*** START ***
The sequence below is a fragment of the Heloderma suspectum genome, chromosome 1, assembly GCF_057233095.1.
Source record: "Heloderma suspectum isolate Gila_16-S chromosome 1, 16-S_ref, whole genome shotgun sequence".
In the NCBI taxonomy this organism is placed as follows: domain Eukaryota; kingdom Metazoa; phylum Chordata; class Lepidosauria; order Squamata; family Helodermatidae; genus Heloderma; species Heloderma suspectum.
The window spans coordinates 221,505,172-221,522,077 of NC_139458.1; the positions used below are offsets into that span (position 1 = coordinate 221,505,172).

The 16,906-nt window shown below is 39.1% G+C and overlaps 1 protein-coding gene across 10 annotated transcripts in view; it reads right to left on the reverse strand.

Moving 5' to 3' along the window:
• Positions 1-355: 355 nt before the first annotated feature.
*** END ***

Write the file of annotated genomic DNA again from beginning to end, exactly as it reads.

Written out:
The sequence below is a fragment of the Heloderma suspectum genome, chromosome 1, assembly GCF_057233095.1.
Source record: "Heloderma suspectum isolate Gila_16-S chromosome 1, 16-S_ref, whole genome shotgun sequence".
In the NCBI taxonomy this organism is placed as follows: domain Eukaryota; kingdom Metazoa; phylum Chordata; class Lepidosauria; order Squamata; family Helodermatidae; genus Heloderma; species Heloderma suspectum.
The window spans coordinates 221,505,172-221,522,077 of NC_139458.1; the positions used below are offsets into that span (position 1 = coordinate 221,505,172).

The 16,906-nt window shown below is 39.1% G+C and overlaps 1 protein-coding gene across 10 annotated transcripts in view; it reads right to left on the reverse strand.

Moving 5' to 3' along the window:
• Positions 1-355: 355 nt before the first annotated feature.